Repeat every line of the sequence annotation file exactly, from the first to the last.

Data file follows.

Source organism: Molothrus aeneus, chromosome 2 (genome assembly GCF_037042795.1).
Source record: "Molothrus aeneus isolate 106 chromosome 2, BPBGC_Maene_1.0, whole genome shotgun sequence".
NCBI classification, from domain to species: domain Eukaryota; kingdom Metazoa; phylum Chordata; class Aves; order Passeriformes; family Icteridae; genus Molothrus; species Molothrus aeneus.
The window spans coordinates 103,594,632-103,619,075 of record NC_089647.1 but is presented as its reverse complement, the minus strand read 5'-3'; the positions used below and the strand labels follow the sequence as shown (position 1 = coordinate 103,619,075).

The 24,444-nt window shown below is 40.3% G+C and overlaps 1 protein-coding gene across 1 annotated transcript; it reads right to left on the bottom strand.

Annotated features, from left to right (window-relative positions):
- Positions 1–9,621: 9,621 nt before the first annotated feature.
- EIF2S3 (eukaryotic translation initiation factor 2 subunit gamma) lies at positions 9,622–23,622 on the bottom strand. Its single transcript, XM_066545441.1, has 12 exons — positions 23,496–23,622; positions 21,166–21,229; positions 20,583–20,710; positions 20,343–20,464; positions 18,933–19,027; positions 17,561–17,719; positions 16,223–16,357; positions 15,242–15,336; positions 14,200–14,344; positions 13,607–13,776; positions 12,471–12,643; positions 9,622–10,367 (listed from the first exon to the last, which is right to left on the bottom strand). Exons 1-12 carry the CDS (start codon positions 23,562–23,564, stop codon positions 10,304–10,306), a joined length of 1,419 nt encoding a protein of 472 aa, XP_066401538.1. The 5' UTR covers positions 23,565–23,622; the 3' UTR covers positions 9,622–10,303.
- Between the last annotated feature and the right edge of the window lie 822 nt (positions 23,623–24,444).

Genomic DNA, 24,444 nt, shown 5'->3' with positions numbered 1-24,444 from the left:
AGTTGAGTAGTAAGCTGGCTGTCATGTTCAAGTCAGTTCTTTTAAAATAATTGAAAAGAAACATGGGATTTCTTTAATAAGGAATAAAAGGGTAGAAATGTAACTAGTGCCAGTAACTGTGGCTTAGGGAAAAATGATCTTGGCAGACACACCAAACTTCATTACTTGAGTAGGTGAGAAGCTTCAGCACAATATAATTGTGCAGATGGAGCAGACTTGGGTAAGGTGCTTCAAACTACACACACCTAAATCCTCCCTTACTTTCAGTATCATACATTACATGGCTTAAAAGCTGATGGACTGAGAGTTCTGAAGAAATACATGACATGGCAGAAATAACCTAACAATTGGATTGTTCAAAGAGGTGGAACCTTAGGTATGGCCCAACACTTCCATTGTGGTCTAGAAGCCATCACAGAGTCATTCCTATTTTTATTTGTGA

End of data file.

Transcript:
Source organism: Molothrus aeneus, chromosome 2 (genome assembly GCF_037042795.1).
Source record: "Molothrus aeneus isolate 106 chromosome 2, BPBGC_Maene_1.0, whole genome shotgun sequence".
NCBI classification, from domain to species: domain Eukaryota; kingdom Metazoa; phylum Chordata; class Aves; order Passeriformes; family Icteridae; genus Molothrus; species Molothrus aeneus.
The window spans coordinates 103,594,632-103,619,075 of record NC_089647.1 but is presented as its reverse complement, the minus strand read 5'-3'; the positions used below and the strand labels follow the sequence as shown (position 1 = coordinate 103,619,075).

The 24,444-nt window shown below is 40.3% G+C and overlaps 1 protein-coding gene across 1 annotated transcript; it reads right to left on the bottom strand.

Annotated features, from left to right (window-relative positions):
- Positions 1–9,621: 9,621 nt before the first annotated feature.
- EIF2S3 (eukaryotic translation initiation factor 2 subunit gamma) lies at positions 9,622–23,622 on the bottom strand. Its single transcript, XM_066545441.1, has 12 exons — positions 23,496–23,622; positions 21,166–21,229; positions 20,583–20,710; positions 20,343–20,464; positions 18,933–19,027; positions 17,561–17,719; positions 16,223–16,357; positions 15,242–15,336; positions 14,200–14,344; positions 13,607–13,776; positions 12,471–12,643; positions 9,622–10,367 (listed from the first exon to the last, which is right to left on the bottom strand). Exons 1-12 carry the CDS (start codon positions 23,562–23,564, stop codon positions 10,304–10,306), a joined length of 1,419 nt encoding a protein of 472 aa, XP_066401538.1. The 5' UTR covers positions 23,565–23,622; the 3' UTR covers positions 9,622–10,303.
- Between the last annotated feature and the right edge of the window lie 822 nt (positions 23,623–24,444).

Genomic DNA, 24,444 nt, shown 5'->3' with positions numbered 1-24,444 from the left:
AGTTGAGTAGTAAGCTGGCTGTCATGTTCAAGTCAGTTCTTTTAAAATAATTGAAAAGAAACATGGGATTTCTTTAATAAGGAATAAAAGGGTAGAAATGTAACTAGTGCCAGTAACTGTGGCTTAGGGAAAAATGATCTTGGCAGACACACCAAACTTCATTACTTGAGTAGGTGAGAAGCTTCAGCACAATATAATTGTGCAGATGGAGCAGACTTGGGTAAGGTGCTTCAAACTACACACACCTAAATCCTCCCTTACTTTCAGTATCATACATTACATGGCTTAAAAGCTGATGGACTGAGAGTTCTGAAGAAATACATGACATGGCAGAAATAACCTAACAATTGGATTGTTCAAAGAGGTGGAACCTTAGGTATGGCCCAACACTTCCATTGTGGTCTAGAAGCCATCACAGAGTCATTCCTATTTTTATTTGTGA